The Arsenal Building
(Article reprinted from the June 10, 2004 edition of The Daily Plant)
Anyone who visits or even passes by the Arsenal in Central Park gets some sense of its historical status. Closer examination of the building will confirm historical suspicions: the basement entrance bears New York City and National Landmark designation plaques. The most thorough examiner will notice the Arsenal's dedication stone, high above the door, inscribed with the building's original construction dates: 1847-1851. Just to the north of the entry stands the historical sign for the building. The curious observer can pay a visit to the Parks Library, to pick up a brochure with an extensive Arsenal history. Nevertheless, none of these sources contain the Arsenal's "forgotten history."
As a consequence of doing extensive research on the history of the Arsenal's lobby (especially its chandelier) for a planned renovation, Parks Librarian John Mattera and the Historic House Trust's Curator, Sandra Huber, uncovered some historical tidbits that range from intriguing to hysterical. Most of this "unearthed" information came from the New York Times, every issue of which, (1851 to the present), has been digitized and made available to anyone who visits the New York Public Library in Bryant Park. It's truly an amazing feat of technology, and reading the old Times stories reminds the reader how much things have changed over the years, from writing styles to the nature of journalism, and even what the public wanted to read.
One news item from 1896 explained that Johanna, a chimpanzee who lived in the Arsenal zoo, would soon be moved. On face value this fits with our preexisting understanding of the Arsenal's history. Many Arsenal employees working in the basement have heard stories of the days when their offices were cages for the zoo animals or horse stalls for the Police precinct that were once housed here. But contrary to our common understanding that the animals lived only in the basement and were removed by 1871, this article describes a different story.
Johanna had, not a cage but "quarters" on the second floor of the Arsenal, where she lived for two years. Her move was necessary because Parks Board of Commissioners needed the space she occupied to build an office for the Parks Superintendent. Justifying the beloved chimp's move, one Commissioner explained "it retards and hinders business to have to communicate with the staff who are on another floor by speaking tubes or messenger." Although communication technology changed a bit over the past 108 years, the lack of space in the Arsenal seems to be an enduring condition. In the last line of the piece, the Times explained that already the bookkeeper had been working at a desk only inches away from the glass partition to Johanna's "apartment." Readers were asked to take note of the chimp's new post office address, but it's unclear whether Johanna wrote her own replies or routed them to the staff.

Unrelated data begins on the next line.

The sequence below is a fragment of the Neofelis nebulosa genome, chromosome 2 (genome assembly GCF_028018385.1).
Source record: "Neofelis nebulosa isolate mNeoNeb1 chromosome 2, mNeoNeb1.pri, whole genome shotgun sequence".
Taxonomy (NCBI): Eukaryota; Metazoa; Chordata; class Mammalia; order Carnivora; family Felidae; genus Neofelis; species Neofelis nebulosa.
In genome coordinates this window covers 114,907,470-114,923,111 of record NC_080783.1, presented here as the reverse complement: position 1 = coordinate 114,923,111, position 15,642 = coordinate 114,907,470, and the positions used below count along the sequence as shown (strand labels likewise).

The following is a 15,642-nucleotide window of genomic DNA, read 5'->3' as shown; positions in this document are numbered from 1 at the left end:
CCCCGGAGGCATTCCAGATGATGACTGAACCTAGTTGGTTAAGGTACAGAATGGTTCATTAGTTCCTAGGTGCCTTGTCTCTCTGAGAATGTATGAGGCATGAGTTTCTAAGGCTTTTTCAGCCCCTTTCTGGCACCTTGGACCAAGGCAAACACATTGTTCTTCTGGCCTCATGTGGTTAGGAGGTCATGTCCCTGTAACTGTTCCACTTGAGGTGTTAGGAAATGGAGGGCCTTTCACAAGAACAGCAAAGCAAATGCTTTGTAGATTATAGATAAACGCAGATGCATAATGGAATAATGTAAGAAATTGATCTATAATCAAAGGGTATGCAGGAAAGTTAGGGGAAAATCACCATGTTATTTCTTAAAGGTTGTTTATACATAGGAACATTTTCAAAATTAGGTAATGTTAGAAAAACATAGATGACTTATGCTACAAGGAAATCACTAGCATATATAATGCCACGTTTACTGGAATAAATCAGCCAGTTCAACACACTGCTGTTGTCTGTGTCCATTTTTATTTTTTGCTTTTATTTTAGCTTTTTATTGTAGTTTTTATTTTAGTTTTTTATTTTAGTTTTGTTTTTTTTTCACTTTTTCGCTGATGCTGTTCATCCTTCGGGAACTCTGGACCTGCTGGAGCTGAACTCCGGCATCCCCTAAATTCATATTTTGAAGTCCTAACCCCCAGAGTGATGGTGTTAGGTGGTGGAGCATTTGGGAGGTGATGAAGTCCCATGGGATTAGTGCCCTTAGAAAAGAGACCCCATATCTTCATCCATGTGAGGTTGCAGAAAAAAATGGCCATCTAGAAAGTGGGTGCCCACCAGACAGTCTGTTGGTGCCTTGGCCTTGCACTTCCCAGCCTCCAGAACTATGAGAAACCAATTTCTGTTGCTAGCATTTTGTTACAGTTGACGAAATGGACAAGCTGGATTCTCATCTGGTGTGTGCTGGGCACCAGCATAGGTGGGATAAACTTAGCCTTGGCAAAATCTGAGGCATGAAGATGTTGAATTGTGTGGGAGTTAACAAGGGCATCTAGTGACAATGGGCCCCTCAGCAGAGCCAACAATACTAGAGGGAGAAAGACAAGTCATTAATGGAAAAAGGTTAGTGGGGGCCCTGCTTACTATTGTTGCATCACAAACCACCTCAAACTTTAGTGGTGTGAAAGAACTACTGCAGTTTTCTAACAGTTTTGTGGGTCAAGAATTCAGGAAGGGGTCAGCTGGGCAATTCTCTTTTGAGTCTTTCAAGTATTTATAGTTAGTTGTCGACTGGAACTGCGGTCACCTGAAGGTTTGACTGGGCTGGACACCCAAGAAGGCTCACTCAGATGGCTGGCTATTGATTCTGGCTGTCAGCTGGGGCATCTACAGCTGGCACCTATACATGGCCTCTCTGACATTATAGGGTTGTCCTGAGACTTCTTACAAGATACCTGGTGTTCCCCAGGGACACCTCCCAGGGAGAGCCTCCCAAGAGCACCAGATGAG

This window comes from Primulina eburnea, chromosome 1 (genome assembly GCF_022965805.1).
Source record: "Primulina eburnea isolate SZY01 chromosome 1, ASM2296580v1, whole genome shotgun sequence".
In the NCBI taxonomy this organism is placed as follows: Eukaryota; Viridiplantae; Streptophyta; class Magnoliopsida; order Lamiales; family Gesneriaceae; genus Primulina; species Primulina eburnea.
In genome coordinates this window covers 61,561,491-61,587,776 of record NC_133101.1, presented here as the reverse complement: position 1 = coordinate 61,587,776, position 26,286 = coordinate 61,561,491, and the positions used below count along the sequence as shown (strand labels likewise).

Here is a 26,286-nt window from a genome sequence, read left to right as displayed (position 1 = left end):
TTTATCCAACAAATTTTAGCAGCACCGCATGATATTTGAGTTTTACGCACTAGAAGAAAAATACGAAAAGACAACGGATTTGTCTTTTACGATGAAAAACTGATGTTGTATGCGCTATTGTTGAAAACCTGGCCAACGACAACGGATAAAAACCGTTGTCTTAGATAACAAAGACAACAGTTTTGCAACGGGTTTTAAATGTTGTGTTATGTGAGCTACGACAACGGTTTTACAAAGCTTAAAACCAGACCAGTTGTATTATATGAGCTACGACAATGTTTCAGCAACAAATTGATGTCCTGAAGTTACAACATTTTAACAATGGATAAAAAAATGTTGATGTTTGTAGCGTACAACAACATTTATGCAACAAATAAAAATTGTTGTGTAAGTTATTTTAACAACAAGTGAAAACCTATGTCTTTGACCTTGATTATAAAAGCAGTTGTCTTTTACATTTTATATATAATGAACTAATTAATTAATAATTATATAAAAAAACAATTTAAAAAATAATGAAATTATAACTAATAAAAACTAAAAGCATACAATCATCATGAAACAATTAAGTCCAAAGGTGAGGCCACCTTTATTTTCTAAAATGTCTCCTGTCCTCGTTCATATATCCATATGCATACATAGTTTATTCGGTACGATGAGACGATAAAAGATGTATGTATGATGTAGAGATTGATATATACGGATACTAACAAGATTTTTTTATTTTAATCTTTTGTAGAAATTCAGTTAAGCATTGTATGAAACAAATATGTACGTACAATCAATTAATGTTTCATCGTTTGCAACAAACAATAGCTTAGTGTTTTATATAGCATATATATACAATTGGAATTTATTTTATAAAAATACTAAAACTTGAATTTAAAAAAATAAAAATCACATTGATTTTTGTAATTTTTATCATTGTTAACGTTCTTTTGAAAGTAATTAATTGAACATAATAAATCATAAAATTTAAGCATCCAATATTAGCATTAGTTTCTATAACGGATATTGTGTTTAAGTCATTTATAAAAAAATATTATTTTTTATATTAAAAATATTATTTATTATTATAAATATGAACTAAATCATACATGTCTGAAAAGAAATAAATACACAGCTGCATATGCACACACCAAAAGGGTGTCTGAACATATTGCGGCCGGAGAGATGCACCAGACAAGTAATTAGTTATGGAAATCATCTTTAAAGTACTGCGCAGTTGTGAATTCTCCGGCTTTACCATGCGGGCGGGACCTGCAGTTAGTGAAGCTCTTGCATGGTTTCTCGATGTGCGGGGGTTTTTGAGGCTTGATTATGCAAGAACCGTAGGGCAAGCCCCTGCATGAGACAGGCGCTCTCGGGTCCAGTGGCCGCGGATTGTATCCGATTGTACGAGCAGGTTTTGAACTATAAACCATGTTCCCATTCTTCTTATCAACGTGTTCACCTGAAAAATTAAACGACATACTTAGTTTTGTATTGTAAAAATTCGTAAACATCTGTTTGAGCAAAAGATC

Although the Arsenal contained Parks Department offices for most of its history, the preponderance of news relates to the building's uses as a zoo, museum, police station, and weather station. A December 6, 1902 account reported that a fire broke out in the boiler room, and that a policemen in the locker room managed to stop the spread of the flames. One third of the article addresses the readers' assumed concern regarding the well-being of the lions who also occupied the basement of the Arsenal. This passage conveys the high level of concern New Yorkers had for animals, and the era's slightly exaggerated perception of animal intelligence. The reporter apparently felt the need to explain in length how the lions were far removed from danger, and in his closing line he reported, "The animals, it was said, did not know that there had been a fire until informed of the fact by their keepers at the luncheon hour."
Before Robert Moses arrived on the scene in January 1934, to renovate the building and rebuild the zoo, the Arsenal-the site so many consider the enduring seat of Parks' power-was a neglected public building that had two close calls with demolition and an ever-changing cast of characters. In large part these stories are not a part of Parks & Recreation's official history, and have been relegated to the annals of the Arsenal's forgotten history.
Written by John Mattera